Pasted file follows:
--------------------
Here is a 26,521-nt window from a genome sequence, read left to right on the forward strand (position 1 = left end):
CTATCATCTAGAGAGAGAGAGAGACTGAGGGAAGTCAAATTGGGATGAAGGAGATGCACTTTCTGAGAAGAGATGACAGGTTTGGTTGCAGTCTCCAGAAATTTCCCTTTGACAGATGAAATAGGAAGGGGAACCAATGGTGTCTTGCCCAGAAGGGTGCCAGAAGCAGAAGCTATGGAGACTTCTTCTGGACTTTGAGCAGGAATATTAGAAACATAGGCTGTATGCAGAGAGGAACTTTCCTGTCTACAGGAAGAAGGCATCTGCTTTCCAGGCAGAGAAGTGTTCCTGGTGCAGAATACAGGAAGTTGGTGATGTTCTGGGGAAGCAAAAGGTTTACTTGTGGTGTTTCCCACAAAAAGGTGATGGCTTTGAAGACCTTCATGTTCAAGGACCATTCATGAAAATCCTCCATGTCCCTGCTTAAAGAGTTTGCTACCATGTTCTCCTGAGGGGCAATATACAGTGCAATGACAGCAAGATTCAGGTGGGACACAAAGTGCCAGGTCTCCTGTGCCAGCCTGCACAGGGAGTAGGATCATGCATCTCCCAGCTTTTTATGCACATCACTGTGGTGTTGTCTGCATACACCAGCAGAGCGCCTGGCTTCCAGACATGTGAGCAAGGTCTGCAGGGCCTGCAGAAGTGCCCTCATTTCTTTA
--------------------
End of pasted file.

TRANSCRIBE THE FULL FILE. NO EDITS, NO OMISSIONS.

Here is a 26,521-nt window from a genome sequence, read left to right on the forward strand (position 1 = left end):
CTATCATCTAGAGAGAGAGAGAGACTGAGGGAAGTCAAATTGGGATGAAGGAGATGCACTTTCTGAGAAGAGATGACAGGTTTGGTTGCAGTCTCCAGAAATTTCCCTTTGACAGATGAAATAGGAAGGGGAACCAATGGTGTCTTGCCCAGAAGGGTGCCAGAAGCAGAAGCTATGGAGACTTCTTCTGGACTTTGAGCAGGAATATTAGAAACATAGGCTGTATGCAGAGAGGAACTTTCCTGTCTACAGGAAGAAGGCATCTGCTTTCCAGGCAGAGAAGTGTTCCTGGTGCAGAATACAGGAAGTTGGTGATGTTCTGGGGAAGCAAAAGGTTTACTTGTGGTGTTTCCCACAAAAAGGTGATGGCTTTGAAGACCTTCATGTTCAAGGACCATTCATGAAAATCCTCCATGTCCCTGCTTAAAGAGTTTGCTACCATGTTCTCCTGAGGGGCAATATACAGTGCAATGACAGCAAGATTCAGGTGGGACACAAAGTGCCAGGTCTCCTGTGCCAGCCTGCACAGGGAGTAGGATCATGCATCTCCCAGCTTTTTATGCACATCACTGTGGTGTTGTCTGCATACACCAGCAGAGCGCCTGGCTTCCAGACATGTGAGCAAGGTCTGCAGGGCCTGCAGAAGTGCCCTCATTTCTTTA